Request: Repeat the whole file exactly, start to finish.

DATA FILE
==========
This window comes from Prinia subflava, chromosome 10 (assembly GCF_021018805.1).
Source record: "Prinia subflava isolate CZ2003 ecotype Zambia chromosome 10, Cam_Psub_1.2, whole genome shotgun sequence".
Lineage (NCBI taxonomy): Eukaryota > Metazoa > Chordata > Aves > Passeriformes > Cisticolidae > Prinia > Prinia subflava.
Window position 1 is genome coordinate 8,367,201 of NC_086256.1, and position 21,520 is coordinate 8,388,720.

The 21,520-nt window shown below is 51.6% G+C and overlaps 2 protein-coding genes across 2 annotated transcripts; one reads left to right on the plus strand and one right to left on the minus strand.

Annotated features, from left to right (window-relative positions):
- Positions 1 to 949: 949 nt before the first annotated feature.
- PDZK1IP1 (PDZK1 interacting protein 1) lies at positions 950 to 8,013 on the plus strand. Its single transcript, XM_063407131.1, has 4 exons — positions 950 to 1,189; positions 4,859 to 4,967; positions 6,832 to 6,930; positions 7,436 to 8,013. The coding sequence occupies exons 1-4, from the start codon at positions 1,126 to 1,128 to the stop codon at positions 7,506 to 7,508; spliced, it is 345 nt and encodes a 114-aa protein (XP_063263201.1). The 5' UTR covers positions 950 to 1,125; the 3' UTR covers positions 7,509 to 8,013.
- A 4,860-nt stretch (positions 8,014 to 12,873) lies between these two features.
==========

This window comes from Prinia subflava, chromosome 10 (assembly GCF_021018805.1).
Source record: "Prinia subflava isolate CZ2003 ecotype Zambia chromosome 10, Cam_Psub_1.2, whole genome shotgun sequence".
Lineage (NCBI taxonomy): Eukaryota > Metazoa > Chordata > Aves > Passeriformes > Cisticolidae > Prinia > Prinia subflava.
Window position 1 is genome coordinate 8,367,201 of NC_086256.1, and position 21,520 is coordinate 8,388,720.

The 21,520-nt window shown below is 51.6% G+C and overlaps 2 protein-coding genes across 2 annotated transcripts; one reads left to right on the plus strand and one right to left on the minus strand.

Annotated features, from left to right (window-relative positions):
- Positions 1 to 949: 949 nt before the first annotated feature.
- PDZK1IP1 (PDZK1 interacting protein 1) lies at positions 950 to 8,013 on the plus strand. Its single transcript, XM_063407131.1, has 4 exons — positions 950 to 1,189; positions 4,859 to 4,967; positions 6,832 to 6,930; positions 7,436 to 8,013. The coding sequence occupies exons 1-4, from the start codon at positions 1,126 to 1,128 to the stop codon at positions 7,506 to 7,508; spliced, it is 345 nt and encodes a 114-aa protein (XP_063263201.1). The 5' UTR covers positions 950 to 1,125; the 3' UTR covers positions 7,509 to 8,013.
- A 4,860-nt stretch (positions 8,014 to 12,873) lies between these two features.